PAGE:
When Andrew McLeod opened Bolete four years ago, all thoughts were on making his St. Paul Street dining room a destination. These days, the veteran chef has been thinking about how best to feed people at home. It’s been an unexpected shift, but then that’s what running a restaurant in a pandemic will do.
Take the composed Thanksgiving turkey dinner that was a recent collaboration between McLeod and Nathan Young of In the Smoke Cookery. All thoughts were on people who stayed home during the cresting of the second wave of the COVID-19 pandemic yet still craved a sense of occasion. Takeout turkey with the all the fixings was McLeod’s answer to help people celebrate on a smaller scale anyway.
“We wanted to turn this into a positive,” McLeod said. “After a negative time in the beginning, it was ‘Let’s stay on top of this, be positive and make this as amazing as we can.’ ”
There are many beginnings to go back to in McLeod’s storied career as a chef. The real beginning was sitting in the exalted dining room of Canoe when McLeod was a teenager. He was wowed by the towering Bragard hats and flawless choreography of the kitchen brigade. Soon after, he took a job washing dishes at an Italian restaurant in his native Whitby, working up the ranks to short order cook. Next came graduating from George Brown College’s culinary program, then working in storied kitchens throughout Toronto. By the mid-aughts, McLeod turned his attention to Niagara.
McLeod took full advantage of what the wine region and buckle of Ontario’s fruit belt had to offer, spending six years in the kitchen at Andrew Peller and connecting with winemakers and other chefs in the area. After a few years helming high-end kitchens in Stoney Creek and Burlington, including at Spencer’s on the Waterfront, McLeod found himself back in Niagara with dreams of a place of his own.
Bolete was it and it was a culmination of everything he’d done to that point: show-stopping food paired with the best Niagara vintages, but without the conventionality of the dining room that originally drew him to the profession.
People could sit at the bar at Bolete and watch McLeod and his team work. Or they could luck out and have him serve their entrée to them at a table. Soon after opening, Bolete ranked among the go-to dining rooms in the downtown. But then the pandemic hit and it was another beginning for McLeod, who was forced to lay-off his staff and translate fine dining to takeout.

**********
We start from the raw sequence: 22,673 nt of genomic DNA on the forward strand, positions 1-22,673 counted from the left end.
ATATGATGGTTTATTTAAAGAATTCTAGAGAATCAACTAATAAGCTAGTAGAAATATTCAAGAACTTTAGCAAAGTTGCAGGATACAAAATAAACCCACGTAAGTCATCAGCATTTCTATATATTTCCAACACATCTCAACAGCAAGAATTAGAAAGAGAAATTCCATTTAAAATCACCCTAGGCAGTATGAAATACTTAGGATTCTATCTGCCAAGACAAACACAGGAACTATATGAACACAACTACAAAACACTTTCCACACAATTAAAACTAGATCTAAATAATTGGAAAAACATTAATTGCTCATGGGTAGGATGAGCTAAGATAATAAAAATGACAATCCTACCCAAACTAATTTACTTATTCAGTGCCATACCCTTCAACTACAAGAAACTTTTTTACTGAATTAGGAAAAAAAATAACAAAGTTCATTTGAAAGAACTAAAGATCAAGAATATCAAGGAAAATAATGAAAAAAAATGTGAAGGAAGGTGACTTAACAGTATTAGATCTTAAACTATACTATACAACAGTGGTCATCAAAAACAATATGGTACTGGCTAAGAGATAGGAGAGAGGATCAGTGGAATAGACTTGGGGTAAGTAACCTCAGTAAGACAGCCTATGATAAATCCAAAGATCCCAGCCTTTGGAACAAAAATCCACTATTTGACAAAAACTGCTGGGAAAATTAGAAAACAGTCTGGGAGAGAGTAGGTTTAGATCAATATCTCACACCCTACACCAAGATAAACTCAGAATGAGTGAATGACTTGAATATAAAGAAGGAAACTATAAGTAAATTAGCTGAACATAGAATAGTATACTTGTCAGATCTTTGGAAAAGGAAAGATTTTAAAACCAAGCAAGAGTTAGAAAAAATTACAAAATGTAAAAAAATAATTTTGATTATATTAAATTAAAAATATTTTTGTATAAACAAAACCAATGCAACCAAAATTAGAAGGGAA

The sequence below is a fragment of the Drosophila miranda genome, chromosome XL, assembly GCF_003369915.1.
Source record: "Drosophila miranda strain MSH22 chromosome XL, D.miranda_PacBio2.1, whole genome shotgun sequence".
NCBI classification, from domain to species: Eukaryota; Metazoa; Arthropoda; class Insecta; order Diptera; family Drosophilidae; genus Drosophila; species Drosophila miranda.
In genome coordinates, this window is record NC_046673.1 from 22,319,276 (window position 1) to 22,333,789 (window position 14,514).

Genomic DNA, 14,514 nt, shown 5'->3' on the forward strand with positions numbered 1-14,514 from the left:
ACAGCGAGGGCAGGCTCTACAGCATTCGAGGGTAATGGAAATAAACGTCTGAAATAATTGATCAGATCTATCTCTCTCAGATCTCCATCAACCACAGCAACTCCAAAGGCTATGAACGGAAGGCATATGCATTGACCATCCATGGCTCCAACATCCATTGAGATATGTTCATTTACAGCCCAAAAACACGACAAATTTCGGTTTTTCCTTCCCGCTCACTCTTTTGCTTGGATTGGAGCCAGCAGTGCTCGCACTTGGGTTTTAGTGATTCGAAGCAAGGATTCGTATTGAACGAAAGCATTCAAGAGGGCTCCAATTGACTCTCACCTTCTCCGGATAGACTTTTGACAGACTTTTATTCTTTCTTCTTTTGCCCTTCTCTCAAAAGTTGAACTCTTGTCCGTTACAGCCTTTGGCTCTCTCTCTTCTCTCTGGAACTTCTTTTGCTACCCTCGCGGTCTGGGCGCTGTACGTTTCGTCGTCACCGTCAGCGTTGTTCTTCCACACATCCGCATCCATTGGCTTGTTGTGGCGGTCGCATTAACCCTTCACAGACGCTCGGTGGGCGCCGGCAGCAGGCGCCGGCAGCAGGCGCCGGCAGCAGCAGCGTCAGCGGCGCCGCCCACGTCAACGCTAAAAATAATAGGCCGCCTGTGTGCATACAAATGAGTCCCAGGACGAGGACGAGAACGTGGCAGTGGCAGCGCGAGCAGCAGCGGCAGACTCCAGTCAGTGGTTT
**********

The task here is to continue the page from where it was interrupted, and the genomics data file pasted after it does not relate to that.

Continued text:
“Standing in an empty restaurant with no people and no staff to communicate with… and waiting for the phone to ring for takeaway, it was really sad,” McLeod recalled.
Bolete had to be reimagined, starting with opening a patio in early summer after restrictions loosened. McLeod barbecued chicken and ribs and served his trademark composed dishes staring each. There were burgers with diners’ new budgets in mind, and then jalapeño mac and cheese because comfort was being given top consideration, too.
They’re still “beautiful dishes that would be a Bolete dish” but reflective of people’s cravings in a global health crisis.
So, too, is the market that McLeod has opened where tables once occupied space in his restaurant. It features take-home meals, including Young’s brisket to reheat sous-vide. There’s also kimchi from Paul Bang at Korean BBQ Town, McLeod’s own preserve projects, fresh pasta, gourmet pantry staples and wine.
“Bolete — what it is — is supporting other people,” McLeod said.
And feeding them, too. With one of the largest dining rooms downtown, McLeod is inviting diners back to physically distanced tables in a newly renovated space that currently features the photography of local shutterbug Joel Smith.
The barbecued chicken and ribs that beckoned people to the Bolete patio are still on offer. But there are plans to get back to the “OG” menu, of “lots of braises and warm comforting things,” as the weather turns colder.
That means another beginning in the story of pandemic dining. Still, McLeod is hopeful given how much he’s persevered since March, and especially since that meal at Canoe all those years ago.
“I look around the restaurant with the renovations and what we’ve accomplished, and who thought we’d do this?” he said. “We changed the entire dynamic of the restaurant in the middle of COVID with no staff and I’m proud of that. Looking around at what we’ve done, it’s kind of incredible.”